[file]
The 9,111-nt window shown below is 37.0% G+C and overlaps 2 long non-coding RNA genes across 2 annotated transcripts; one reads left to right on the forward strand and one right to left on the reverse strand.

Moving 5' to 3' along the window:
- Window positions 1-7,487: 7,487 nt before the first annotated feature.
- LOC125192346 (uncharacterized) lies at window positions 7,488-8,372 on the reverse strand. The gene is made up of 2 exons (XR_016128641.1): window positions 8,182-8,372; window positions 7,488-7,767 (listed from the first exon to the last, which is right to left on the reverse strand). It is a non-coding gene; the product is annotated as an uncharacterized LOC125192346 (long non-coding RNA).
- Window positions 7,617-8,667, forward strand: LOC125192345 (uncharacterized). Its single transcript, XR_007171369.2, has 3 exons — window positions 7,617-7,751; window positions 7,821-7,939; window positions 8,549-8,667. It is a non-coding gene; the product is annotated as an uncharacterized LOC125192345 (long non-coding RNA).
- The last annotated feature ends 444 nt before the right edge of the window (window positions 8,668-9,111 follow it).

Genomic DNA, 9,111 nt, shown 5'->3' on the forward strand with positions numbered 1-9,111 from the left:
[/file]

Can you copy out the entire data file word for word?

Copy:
The 9,111-nt window shown below is 37.0% G+C and overlaps 2 long non-coding RNA genes across 2 annotated transcripts; one reads left to right on the forward strand and one right to left on the reverse strand.

Moving 5' to 3' along the window:
- Window positions 1-7,487: 7,487 nt before the first annotated feature.
- LOC125192346 (uncharacterized) lies at window positions 7,488-8,372 on the reverse strand. The gene is made up of 2 exons (XR_016128641.1): window positions 8,182-8,372; window positions 7,488-7,767 (listed from the first exon to the last, which is right to left on the reverse strand). It is a non-coding gene; the product is annotated as an uncharacterized LOC125192346 (long non-coding RNA).
- Window positions 7,617-8,667, forward strand: LOC125192345 (uncharacterized). Its single transcript, XR_007171369.2, has 3 exons — window positions 7,617-7,751; window positions 7,821-7,939; window positions 8,549-8,667. It is a non-coding gene; the product is annotated as an uncharacterized LOC125192345 (long non-coding RNA).
- The last annotated feature ends 444 nt before the right edge of the window (window positions 8,668-9,111 follow it).

Genomic DNA, 9,111 nt, shown 5'->3' on the forward strand with positions numbered 1-9,111 from the left: